- The normalisation of deviant behaviours looked at the effect of bonuses in the on-going CBA scandal.
- What you measure is what you get describes the effect of KPIs on behaviour.
This post fills the missing link and discusses the practical challenges of creating effective KPIs.
Key Performance Indicators (KPIs) exist to influence decisions and actions; effective KPIs motivate people towards taking valuable, and useful, actions and decisions. Each KPI is a measure of how well a fundamental part of the project (or organisation) is progressing towards achieving its goals. The elements of a KPI are:
- Key = something that is important, essential, fundamental.
- Performance = the execution or accomplishment of work
- Indicator = a measure, and record of variations
The specific purpose for each KPI is to communicate a relevant summary of the current situation to a particular person, or group; giving an indication of how effectively a particular element of the project (or work) is achieving its objectives. Because the KPI is an ‘indicator’ it does not have to be all encompassing, or provide all of the information about the activity. The purpose of a KPI is to highlight if and when more investigation is needed; they do not replace everyday ‘project controls data’ and other management information.
The challenge with KPIs is to set measures that provide indicators of potential problems in sufficient time to allow investigating and action. The purpose of most projects is to create value through the realisation of benefits; unfortunately this ‘real measure’ only happens after the project is finished. So whilst tracking benefits realised is important, the information lags behind the actions that affect the outcome. Other leading indicators are needed that focus on the probability of generating value during the course of the work (which is more complex than simply measuring time and cost performance).
The way to design effective KPIs involves six simple steps:
- Understand your audience and tailor specific KPIs for different levels and groups within the project and the project’s stakeholder community. Detail should decrease as you move up that structure, what’s useful to a team leader is information overload for a sponsor.
- Be clear and concise. Each KPI should be designed to deliver a message that will instigate one of two decisions; either ‘do nothing’ or ‘investigate’! The KPI’s job is to tell you one of these three things (any more information and it is not an ‘indecator’):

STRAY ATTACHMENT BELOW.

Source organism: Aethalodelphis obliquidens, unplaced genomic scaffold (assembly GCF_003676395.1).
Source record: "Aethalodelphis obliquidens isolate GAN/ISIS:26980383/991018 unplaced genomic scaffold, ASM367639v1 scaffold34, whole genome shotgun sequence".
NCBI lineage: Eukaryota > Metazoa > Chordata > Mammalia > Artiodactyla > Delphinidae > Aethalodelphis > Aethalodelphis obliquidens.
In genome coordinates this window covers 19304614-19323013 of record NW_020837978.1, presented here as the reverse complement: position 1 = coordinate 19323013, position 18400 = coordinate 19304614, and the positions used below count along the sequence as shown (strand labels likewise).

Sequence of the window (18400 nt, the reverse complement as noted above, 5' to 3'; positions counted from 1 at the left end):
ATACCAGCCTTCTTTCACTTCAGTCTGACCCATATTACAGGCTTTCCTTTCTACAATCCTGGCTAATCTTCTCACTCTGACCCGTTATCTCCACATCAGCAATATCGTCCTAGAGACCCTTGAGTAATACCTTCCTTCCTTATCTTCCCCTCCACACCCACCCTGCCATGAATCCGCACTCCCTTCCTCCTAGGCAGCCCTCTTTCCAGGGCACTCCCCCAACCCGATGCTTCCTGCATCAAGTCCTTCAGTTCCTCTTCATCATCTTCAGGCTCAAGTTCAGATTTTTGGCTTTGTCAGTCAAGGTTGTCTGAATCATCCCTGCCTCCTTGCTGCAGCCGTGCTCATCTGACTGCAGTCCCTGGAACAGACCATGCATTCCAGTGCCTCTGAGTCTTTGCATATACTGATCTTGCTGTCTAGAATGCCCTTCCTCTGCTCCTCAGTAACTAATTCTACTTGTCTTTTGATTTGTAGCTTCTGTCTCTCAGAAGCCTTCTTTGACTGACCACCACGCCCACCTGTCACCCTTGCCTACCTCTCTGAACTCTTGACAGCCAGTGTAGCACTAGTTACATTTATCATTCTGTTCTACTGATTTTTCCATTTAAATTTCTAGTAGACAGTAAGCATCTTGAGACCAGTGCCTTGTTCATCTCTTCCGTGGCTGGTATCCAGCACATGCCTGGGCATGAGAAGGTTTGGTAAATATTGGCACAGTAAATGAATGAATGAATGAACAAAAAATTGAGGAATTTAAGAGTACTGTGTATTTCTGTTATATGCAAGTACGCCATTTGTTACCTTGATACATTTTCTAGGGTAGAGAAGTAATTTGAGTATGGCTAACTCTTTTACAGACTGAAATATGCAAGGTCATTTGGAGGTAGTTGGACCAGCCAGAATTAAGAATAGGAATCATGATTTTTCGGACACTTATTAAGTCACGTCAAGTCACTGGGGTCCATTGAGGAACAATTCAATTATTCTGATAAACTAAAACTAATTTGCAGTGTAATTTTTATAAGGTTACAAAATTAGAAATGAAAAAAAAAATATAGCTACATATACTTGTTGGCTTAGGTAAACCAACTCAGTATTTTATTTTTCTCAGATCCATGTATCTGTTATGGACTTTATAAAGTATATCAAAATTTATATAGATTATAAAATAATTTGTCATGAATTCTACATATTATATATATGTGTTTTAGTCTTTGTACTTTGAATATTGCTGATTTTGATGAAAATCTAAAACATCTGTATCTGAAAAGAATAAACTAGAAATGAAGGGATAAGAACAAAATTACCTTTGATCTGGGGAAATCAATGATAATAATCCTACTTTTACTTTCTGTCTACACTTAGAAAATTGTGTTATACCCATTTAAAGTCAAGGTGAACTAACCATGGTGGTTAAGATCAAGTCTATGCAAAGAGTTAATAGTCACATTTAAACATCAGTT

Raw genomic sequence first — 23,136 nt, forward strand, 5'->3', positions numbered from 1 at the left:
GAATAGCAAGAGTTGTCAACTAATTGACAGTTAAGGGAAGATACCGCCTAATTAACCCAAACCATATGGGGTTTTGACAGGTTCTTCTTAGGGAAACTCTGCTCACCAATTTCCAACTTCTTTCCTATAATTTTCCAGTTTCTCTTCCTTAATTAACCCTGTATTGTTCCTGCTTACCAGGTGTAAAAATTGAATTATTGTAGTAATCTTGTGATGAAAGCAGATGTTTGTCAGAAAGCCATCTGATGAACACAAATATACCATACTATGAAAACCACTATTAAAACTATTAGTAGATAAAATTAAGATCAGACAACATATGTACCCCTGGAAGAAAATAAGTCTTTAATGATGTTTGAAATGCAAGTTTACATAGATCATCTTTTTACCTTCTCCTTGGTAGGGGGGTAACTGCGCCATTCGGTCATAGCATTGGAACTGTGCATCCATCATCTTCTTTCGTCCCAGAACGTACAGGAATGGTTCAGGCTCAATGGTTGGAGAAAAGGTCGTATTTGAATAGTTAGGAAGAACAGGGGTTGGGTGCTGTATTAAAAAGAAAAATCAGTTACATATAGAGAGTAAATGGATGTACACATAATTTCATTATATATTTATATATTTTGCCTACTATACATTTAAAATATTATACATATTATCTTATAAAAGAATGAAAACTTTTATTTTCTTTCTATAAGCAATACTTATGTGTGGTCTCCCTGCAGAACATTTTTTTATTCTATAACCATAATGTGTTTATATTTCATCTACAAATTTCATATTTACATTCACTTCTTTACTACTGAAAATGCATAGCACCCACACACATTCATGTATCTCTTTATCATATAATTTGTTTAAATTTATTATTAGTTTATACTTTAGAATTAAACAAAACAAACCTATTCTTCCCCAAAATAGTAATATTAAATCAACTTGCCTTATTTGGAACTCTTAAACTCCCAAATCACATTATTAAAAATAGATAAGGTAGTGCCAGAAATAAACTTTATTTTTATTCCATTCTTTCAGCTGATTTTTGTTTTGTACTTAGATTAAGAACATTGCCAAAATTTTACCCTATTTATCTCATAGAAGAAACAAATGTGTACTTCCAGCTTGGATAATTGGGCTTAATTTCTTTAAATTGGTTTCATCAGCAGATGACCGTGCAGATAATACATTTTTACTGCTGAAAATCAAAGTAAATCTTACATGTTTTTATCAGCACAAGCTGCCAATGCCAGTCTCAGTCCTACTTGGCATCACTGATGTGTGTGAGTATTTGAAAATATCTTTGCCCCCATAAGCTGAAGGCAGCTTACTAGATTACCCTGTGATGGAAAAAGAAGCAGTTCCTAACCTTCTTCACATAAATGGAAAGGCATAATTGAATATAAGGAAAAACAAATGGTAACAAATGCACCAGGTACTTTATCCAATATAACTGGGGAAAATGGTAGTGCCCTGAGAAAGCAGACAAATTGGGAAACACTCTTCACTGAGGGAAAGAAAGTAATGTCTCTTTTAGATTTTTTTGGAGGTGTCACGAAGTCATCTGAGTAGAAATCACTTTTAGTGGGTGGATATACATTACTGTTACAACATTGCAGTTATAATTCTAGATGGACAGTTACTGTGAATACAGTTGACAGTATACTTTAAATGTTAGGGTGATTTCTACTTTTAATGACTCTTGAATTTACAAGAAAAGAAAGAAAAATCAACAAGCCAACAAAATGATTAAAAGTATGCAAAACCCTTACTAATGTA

- Things are looking bad – investigate and fix
- Things are looking good – investigate and learn
- Things are OK – do nothing.
- Make the KPI understandable. The KPI is an indicator of how well specific work is being done, or accomplished; being clear about precisely what work and what goals is critical. This means the KPI has to:
- Be well written;
- Contain one clear measure;
- Set realistic targets;
- Be time framed;
- Define how the data will be tracked.
- Balance the KPIs across the performance window:
- Input KPIs – measure the quantity and sometimes quality of inputs to the project.
- Process KPIs – measure the quantity and sometimes quality of the work required to produce certain expected outputs.
- Output KPIs – measure the quantity and sometimes quality of the goods or services created.
- Value KPIs – measure the quantity and sometimes quality of the results achieved through the delivery of the goods and services eg, benefits realised.
- Use both types of KPI:
- Target KPIs focus on achieving a specific measure (pass / fail), usually within a time frame, eg, units delivered per week.
- Directional KPIs measure tends. With many KPIs the precise number is less important than the trend. For example, “Number of days lost to staff sickness” [per month]. Here the exact number of days is not that useful as we can’t control this, however if the trend is rising we can investigate and take action accordingly.
- Test and fine tune the KPIs, make sure you are getting the results you want. As both of the referenced posts have demonstrated, it can lead to disaster if you simply design, then implement, a KPI as a way to allocate bonuses without fully understanding if and how it can be ‘gamed’ or how it will affect morale, or any other unforeseen outcomes. Therefore:
- Allow some lead time to check that everyone understands the KPIs, if the outcomes being measured are reasonable and the data is easy to collects and accurate.
- Trial the KPI to make sure it is driving the behaviours you desire.
Finally, the characteristics of good KPIs are:
- Simplicity. The metric name should be less than 5 words and the calculation is easily described in under 10 words.
- Comparability. The measure is comparable to other time periods, sites, or segments.
- Incremental. A rate or ratio is better than an absolute or cumulative value.
Some good KPIs include:
- The accident (and ‘near miss’) rate on engineering and other ‘hard hat’ projects, a low rate indicates a safe environment which means a clean, well managed and well planned workplace.
- Performance measures such as the number of activities completed within 5% of the estimated time (the workers cannot control the start but can control the flow of work once started).
- The number of open issues (and the trend), or the number of issues that remain open after a ‘reasonable’ period (say 2 weeks).
- Quality measures.
A final thing is to remember setting two or three effective KPIs and using them effectively across all projects is better than a scattergun approach. You know you have too many KPIs when you hear people saying things such as the “top KPIs” or “most important KPIs”. Keep them simple, consistent and rigorous for the maximum benefit.